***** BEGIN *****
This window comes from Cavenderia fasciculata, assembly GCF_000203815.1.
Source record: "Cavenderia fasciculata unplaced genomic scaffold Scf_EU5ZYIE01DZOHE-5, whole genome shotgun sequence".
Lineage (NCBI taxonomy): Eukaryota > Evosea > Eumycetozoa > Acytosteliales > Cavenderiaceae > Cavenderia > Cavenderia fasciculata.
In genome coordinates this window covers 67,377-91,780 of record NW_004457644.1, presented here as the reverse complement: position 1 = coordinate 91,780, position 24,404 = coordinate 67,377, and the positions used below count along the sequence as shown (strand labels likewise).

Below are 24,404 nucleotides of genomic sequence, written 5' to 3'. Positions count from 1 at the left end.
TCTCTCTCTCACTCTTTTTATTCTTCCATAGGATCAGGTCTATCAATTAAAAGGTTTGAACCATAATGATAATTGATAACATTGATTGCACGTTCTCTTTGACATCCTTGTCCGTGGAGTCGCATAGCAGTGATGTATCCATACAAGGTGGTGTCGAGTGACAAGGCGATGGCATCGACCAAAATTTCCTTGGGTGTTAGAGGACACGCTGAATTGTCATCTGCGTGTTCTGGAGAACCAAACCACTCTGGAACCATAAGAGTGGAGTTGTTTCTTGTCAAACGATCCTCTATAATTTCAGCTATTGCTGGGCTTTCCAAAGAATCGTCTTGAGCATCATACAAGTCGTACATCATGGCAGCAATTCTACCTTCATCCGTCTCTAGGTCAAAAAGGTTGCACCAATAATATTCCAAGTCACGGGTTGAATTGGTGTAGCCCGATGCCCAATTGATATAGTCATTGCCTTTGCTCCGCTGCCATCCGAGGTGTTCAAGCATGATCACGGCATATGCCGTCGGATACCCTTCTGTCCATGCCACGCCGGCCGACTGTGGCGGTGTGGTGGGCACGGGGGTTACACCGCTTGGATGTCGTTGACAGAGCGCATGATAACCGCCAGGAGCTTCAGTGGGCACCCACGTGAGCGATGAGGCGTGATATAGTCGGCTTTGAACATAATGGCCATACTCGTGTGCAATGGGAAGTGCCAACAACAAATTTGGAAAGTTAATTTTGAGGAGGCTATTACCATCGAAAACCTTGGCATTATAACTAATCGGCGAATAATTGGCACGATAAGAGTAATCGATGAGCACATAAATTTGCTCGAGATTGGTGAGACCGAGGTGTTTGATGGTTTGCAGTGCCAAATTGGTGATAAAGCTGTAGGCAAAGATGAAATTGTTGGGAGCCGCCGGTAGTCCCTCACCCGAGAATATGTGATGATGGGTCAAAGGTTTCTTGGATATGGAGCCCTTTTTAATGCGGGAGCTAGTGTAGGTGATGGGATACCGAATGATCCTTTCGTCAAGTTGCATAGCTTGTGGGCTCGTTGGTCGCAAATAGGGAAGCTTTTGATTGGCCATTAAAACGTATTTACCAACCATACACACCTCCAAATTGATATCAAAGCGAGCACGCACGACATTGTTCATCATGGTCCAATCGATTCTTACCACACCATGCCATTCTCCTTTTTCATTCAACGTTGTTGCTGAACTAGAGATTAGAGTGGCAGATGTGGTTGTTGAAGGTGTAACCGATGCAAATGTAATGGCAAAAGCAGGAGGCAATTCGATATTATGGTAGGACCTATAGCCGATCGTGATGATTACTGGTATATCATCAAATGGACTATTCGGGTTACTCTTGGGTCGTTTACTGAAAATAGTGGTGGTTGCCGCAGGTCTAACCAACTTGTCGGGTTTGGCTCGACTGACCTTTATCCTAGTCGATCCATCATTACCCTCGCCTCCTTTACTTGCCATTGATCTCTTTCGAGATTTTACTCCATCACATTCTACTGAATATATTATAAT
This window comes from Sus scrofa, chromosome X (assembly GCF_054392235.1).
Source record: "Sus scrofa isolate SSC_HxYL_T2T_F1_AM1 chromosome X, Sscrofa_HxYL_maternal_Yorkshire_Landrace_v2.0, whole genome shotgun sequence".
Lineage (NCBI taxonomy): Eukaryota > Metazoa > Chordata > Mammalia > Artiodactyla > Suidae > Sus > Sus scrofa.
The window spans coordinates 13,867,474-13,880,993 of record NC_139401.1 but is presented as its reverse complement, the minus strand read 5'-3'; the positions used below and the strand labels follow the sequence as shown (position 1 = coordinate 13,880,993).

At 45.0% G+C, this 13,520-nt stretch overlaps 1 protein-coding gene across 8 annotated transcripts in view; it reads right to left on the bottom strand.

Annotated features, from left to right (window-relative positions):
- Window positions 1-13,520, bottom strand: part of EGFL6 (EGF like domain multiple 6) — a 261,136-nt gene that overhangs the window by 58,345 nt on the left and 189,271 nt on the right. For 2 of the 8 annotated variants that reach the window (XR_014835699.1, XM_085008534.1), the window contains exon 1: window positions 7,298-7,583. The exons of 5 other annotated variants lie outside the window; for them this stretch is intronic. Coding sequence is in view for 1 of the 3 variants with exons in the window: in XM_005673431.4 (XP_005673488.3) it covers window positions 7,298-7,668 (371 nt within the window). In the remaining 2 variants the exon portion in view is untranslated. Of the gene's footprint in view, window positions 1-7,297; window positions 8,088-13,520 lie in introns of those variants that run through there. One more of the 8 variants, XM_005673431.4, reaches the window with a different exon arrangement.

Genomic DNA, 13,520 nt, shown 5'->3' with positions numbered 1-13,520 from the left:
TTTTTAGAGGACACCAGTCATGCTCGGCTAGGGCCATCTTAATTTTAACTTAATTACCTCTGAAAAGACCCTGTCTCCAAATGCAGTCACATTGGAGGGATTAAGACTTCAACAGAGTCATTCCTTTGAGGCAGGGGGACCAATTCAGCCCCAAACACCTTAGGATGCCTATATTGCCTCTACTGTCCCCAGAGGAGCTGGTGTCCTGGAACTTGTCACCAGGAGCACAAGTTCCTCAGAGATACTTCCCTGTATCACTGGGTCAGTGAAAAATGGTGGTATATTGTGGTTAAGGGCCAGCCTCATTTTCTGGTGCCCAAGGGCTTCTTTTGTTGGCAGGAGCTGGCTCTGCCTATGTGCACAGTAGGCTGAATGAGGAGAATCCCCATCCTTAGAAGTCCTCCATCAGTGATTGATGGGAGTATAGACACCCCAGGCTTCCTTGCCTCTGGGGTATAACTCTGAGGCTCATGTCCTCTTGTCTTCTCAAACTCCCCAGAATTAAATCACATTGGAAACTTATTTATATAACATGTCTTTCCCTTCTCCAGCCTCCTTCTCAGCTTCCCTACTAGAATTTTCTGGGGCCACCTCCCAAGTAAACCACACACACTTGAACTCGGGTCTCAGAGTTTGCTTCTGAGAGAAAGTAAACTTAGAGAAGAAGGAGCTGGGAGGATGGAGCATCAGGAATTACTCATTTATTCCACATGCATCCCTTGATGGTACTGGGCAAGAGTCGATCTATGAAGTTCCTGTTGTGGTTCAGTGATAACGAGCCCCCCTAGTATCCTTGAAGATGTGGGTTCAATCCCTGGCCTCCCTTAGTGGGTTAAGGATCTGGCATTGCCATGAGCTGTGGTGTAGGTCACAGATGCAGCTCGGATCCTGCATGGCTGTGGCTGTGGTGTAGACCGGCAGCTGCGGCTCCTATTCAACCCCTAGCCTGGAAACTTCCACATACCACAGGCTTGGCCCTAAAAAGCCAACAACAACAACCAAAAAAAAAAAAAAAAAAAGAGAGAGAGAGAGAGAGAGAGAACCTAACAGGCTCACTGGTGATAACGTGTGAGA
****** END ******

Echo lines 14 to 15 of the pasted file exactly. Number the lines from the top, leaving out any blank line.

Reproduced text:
Genomic DNA, 13,520 nt, shown 5'->3' with positions numbered 1-13,520 from the left:
TTTTTAGAGGACACCAGTCATGCTCGGCTAGGGCCATCTTAATTTTAACTTAATTACCTCTGAAAAGACCCTGTCTCCAAATGCAGTCACATTGGAGGGATTAAGACTTCAACAGAGTCATTCCTTTGAGGCAGGGGGACCAATTCAGCCCCAAACACCTTAGGATGCCTATATTGCCTCTACTGTCCCCAGAGGAGCTGGTGTCCTGGAACTTGTCACCAGGAGCACAAGTTCCTCAGAGATACTTCCCTGTATCACTGGGTCAGTGAAAAATGGTGGTATATTGTGGTTAAGGGCCAGCCTCATTTTCTGGTGCCCAAGGGCTTCTTTTGTTGGCAGGAGCTGGCTCTGCCTATGTGCACAGTAGGCTGAATGAGGAGAATCCCCATCCTTAGAAGTCCTCCATCAGTGATTGATGGGAGTATAGACACCCCAGGCTTCCTTGCCTCTGGGGTATAACTCTGAGGCTCATGTCCTCTTGTCTTCTCAAACTCCCCAGAATTAAATCACATTGGAAACTTATTTATATAACATGTCTTTCCCTTCTCCAGCCTCCTTCTCAGCTTCCCTACTAGAATTTTCTGGGGCCACCTCCCAAGTAAACCACACACACTTGAACTCGGGTCTCAGAGTTTGCTTCTGAGAGAAAGTAAACTTAGAGAAGAAGGAGCTGGGAGGATGGAGCATCAGGAATTACTCATTTATTCCACATGCATCCCTTGATGGTACTGGGCAAGAGTCGATCTATGAAGTTCCTGTTGTGGTTCAGTGATAACGAGCCCCCCTAGTATCCTTGAAGATGTGGGTTCAATCCCTGGCCTCCCTTAGTGGGTTAAGGATCTGGCATTGCCATGAGCTGTGGTGTAGGTCACAGATGCAGCTCGGATCCTGCATGGCTGTGGCTGTGGTGTAGACCGGCAGCTGCGGCTCCTATTCAACCCCTAGCCTGGAAACTTCCACATACCACAGGCTTGGCCCTAAAAAGCCAACAACAACAACCAAAAAAAAAAAAAAAAAAAGAGAGAGAGAGAGAGAGAGAGAACCTAACAGGCTCACTGGTGATAACGTGTGAGA